David Cox (1783-1859)
Signed l.r.: D. COX., watercolour over traces of pencil with scratching out and touches of gum arabic
21.3 x 34 cm.; 8 3/8 x 13 3/8 inches
Guy D. Harvey-Samuel (1887-1960);
Fine Art Society, Annual Exhibition of English Drawings and Watercolours, April 1960; no. 108;
Private collection, U.K. until 2020
This sparkling watercolour in superb condition and dating from circa 1824 is a fine example of the fluent small-scale drawings with which Cox had commercial success in the mid to late 1820s.
He wrote to William Radclyffe that he intended to devote more time to saleable smaller works, as his larger pictures were not finding buyers (Scott Wilcox points out that his discovery of the elegant small watercolours by Bonington at this date would have provided a compelling model (See Scott Wilcox, ed., Sun, Wind, and Rain: The Art of David Cox, exhibition catalogue, Yale Centre for British Art, p. 36).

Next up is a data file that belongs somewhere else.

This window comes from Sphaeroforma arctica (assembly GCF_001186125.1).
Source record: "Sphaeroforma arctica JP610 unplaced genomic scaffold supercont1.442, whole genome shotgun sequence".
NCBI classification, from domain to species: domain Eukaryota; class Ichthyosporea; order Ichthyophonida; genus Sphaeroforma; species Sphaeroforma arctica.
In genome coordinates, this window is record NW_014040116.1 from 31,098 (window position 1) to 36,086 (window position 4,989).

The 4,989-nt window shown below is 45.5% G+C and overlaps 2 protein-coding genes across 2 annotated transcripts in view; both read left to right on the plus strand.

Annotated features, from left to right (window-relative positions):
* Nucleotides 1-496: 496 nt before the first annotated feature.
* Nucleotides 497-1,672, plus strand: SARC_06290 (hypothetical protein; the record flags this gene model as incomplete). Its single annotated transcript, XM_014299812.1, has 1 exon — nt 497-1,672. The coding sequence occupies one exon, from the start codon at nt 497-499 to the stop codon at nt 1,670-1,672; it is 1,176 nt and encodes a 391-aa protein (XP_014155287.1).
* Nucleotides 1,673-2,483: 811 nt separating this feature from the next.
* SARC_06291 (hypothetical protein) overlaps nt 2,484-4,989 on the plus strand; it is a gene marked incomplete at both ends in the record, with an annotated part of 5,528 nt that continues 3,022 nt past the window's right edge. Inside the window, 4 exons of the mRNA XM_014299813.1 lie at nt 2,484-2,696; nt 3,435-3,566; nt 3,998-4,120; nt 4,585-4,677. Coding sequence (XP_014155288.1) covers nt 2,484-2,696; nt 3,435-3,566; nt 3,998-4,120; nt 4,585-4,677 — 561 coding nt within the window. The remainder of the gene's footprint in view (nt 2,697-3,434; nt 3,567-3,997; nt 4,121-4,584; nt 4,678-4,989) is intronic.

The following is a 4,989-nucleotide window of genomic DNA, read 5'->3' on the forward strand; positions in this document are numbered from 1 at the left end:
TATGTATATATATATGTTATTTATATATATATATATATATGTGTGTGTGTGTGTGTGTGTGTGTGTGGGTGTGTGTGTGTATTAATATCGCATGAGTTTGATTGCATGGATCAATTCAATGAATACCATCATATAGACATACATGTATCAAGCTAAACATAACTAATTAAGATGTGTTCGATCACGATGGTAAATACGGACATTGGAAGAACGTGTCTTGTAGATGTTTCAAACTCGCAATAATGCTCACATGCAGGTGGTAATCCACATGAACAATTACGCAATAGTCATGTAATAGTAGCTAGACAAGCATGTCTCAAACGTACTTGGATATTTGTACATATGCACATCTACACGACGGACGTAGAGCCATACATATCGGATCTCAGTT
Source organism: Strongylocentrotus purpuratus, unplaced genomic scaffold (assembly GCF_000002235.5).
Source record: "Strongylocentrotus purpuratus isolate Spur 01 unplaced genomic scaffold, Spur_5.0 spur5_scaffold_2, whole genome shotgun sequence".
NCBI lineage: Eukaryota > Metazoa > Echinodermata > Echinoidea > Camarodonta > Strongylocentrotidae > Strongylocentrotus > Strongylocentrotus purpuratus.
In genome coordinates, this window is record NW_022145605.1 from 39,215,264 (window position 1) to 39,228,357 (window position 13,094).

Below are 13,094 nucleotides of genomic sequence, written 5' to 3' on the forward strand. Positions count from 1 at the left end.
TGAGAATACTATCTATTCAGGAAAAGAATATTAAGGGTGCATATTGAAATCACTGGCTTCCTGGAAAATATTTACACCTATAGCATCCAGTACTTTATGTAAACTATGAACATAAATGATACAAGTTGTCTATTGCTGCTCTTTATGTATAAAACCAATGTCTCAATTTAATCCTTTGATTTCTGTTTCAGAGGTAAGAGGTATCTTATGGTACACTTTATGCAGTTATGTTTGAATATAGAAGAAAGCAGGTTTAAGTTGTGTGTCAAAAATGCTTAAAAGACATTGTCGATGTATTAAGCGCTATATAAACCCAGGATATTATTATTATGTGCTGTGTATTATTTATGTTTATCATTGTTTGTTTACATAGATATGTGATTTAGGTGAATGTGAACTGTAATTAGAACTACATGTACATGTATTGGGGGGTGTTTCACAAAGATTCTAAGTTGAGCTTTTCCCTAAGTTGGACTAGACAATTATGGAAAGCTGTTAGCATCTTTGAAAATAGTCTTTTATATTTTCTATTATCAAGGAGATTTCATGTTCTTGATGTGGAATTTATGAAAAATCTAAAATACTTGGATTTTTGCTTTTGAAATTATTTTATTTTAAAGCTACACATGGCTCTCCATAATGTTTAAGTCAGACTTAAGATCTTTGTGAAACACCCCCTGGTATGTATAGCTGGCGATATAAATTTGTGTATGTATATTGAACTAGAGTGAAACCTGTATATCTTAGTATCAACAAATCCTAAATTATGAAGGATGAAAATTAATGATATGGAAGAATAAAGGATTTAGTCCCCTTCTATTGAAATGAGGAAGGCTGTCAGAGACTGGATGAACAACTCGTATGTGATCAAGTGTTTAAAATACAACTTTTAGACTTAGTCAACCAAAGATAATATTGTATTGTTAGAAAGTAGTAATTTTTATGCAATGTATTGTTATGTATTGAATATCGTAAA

Cox drew several versions of this view; the closest to this one is a slightly larger drawing in the British Museum (1915,0313.6). Another version was engraved by William Radclyffe as plate XI in Thomas Roscoe’sWanderings and Excursions in South Wales in 1837 in which agricultural labourers and their horses replace the sheep and cattle in the foreground. Birmingham Museums and Art Gallery have a slightly smaller version with sheep in the foreground (1927P678 and see David Cox, Birmingham Museums and Art Gallery, 2008-9, no. 31).